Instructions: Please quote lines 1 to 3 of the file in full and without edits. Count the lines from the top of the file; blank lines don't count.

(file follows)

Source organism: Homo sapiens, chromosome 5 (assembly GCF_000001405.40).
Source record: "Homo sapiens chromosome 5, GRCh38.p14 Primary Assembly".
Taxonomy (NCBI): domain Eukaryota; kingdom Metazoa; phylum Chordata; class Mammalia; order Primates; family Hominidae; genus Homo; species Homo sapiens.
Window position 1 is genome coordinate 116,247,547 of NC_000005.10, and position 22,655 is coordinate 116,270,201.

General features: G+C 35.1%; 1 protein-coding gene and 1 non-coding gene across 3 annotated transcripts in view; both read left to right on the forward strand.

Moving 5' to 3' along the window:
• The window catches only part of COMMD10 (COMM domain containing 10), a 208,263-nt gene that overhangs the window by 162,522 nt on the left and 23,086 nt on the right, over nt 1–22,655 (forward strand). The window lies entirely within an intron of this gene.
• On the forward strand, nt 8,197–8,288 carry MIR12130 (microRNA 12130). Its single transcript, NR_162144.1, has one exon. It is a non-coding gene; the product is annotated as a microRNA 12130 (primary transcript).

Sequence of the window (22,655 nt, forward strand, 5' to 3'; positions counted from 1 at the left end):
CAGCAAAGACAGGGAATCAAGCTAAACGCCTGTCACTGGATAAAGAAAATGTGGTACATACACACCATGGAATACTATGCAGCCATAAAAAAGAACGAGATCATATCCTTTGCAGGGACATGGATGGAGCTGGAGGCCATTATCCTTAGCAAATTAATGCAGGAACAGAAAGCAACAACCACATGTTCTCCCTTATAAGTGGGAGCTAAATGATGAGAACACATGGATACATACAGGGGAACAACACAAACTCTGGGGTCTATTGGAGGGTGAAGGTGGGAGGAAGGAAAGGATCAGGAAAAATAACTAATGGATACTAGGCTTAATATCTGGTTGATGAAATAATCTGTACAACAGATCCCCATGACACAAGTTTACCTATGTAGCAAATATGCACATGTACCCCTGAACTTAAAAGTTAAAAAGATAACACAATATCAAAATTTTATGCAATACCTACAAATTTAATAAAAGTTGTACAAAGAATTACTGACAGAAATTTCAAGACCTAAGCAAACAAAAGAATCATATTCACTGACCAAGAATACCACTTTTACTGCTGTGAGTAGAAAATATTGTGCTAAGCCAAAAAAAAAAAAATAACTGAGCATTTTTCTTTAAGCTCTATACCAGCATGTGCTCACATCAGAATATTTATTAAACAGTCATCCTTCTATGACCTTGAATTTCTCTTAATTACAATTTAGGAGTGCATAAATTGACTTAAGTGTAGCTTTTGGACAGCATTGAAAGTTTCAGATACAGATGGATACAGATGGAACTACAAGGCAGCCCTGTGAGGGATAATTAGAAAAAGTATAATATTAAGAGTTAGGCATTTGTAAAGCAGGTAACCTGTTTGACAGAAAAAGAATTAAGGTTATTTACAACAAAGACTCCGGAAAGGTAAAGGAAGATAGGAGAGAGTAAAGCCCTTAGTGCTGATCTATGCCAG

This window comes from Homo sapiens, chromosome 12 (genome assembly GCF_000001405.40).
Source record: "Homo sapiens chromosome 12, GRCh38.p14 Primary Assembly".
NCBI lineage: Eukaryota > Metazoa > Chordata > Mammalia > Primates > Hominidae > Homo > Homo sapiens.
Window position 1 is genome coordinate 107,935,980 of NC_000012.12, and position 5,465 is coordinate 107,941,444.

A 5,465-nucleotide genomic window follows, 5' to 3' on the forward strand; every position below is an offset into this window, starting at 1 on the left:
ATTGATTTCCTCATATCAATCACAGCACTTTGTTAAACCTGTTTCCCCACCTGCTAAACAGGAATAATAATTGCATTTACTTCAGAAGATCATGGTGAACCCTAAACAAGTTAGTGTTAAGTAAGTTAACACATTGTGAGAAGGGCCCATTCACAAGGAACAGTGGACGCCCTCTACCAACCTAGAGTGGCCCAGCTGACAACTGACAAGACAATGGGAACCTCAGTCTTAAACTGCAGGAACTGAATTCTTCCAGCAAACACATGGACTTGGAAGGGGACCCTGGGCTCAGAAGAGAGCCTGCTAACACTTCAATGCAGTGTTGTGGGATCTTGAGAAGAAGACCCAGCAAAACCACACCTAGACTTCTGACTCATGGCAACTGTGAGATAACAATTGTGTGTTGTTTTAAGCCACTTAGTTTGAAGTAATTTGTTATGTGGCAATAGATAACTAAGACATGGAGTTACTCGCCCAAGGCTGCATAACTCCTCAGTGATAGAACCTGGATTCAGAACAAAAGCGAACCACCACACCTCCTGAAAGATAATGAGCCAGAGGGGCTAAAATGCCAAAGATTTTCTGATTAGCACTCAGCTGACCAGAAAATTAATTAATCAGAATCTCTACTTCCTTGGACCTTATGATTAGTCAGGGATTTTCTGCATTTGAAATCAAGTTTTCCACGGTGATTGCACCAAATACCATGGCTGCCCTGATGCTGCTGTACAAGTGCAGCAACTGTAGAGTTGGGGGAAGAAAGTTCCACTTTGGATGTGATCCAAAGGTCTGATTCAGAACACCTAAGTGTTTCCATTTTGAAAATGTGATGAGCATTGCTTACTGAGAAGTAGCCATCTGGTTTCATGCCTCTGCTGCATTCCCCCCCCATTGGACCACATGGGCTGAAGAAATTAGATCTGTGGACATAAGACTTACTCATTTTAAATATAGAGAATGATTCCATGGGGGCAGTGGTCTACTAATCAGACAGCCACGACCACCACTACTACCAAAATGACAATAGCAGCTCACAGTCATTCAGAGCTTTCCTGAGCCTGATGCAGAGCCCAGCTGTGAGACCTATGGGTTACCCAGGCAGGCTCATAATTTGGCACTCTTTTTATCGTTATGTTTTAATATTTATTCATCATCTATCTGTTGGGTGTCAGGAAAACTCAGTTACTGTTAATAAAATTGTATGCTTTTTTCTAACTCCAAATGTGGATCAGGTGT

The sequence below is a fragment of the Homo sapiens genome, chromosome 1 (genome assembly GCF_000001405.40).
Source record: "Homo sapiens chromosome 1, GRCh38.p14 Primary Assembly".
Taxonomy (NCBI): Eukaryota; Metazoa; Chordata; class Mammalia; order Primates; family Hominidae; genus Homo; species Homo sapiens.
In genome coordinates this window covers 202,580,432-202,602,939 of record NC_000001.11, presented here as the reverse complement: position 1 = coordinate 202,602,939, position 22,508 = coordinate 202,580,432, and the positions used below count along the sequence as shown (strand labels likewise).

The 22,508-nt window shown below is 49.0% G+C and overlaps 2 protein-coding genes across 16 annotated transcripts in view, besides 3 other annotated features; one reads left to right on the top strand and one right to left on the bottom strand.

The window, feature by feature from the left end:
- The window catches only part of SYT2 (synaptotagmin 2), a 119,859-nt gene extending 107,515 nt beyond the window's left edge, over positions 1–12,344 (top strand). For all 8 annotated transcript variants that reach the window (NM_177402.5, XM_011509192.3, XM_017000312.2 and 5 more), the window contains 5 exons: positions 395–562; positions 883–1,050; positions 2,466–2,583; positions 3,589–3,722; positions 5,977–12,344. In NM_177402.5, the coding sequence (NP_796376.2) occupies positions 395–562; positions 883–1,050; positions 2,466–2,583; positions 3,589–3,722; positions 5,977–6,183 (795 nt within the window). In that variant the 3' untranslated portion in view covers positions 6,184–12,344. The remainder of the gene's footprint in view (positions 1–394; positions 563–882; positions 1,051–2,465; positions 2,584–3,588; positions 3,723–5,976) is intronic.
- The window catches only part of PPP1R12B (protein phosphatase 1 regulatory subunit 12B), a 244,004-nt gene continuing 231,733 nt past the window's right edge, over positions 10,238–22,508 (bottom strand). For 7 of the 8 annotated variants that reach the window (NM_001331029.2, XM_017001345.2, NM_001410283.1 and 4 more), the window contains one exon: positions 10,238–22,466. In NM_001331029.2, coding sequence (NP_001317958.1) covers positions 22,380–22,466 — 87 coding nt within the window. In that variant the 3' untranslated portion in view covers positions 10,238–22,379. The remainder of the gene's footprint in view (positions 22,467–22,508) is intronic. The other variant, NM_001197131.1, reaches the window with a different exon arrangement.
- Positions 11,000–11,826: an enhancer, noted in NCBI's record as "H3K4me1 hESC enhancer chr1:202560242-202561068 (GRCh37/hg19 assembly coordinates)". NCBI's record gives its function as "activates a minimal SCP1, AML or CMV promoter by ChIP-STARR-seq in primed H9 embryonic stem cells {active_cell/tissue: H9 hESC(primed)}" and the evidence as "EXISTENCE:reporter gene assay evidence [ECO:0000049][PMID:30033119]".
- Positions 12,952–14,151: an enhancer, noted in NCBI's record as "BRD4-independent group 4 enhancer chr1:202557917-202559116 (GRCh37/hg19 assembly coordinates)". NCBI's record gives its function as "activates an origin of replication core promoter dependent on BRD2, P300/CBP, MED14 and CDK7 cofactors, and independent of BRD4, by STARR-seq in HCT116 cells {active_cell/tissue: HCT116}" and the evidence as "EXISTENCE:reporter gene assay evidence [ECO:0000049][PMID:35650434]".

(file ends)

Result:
Source organism: Homo sapiens, chromosome 5 (assembly GCF_000001405.40).
Source record: "Homo sapiens chromosome 5, GRCh38.p14 Primary Assembly".
Taxonomy (NCBI): domain Eukaryota; kingdom Metazoa; phylum Chordata; class Mammalia; order Primates; family Hominidae; genus Homo; species Homo sapiens.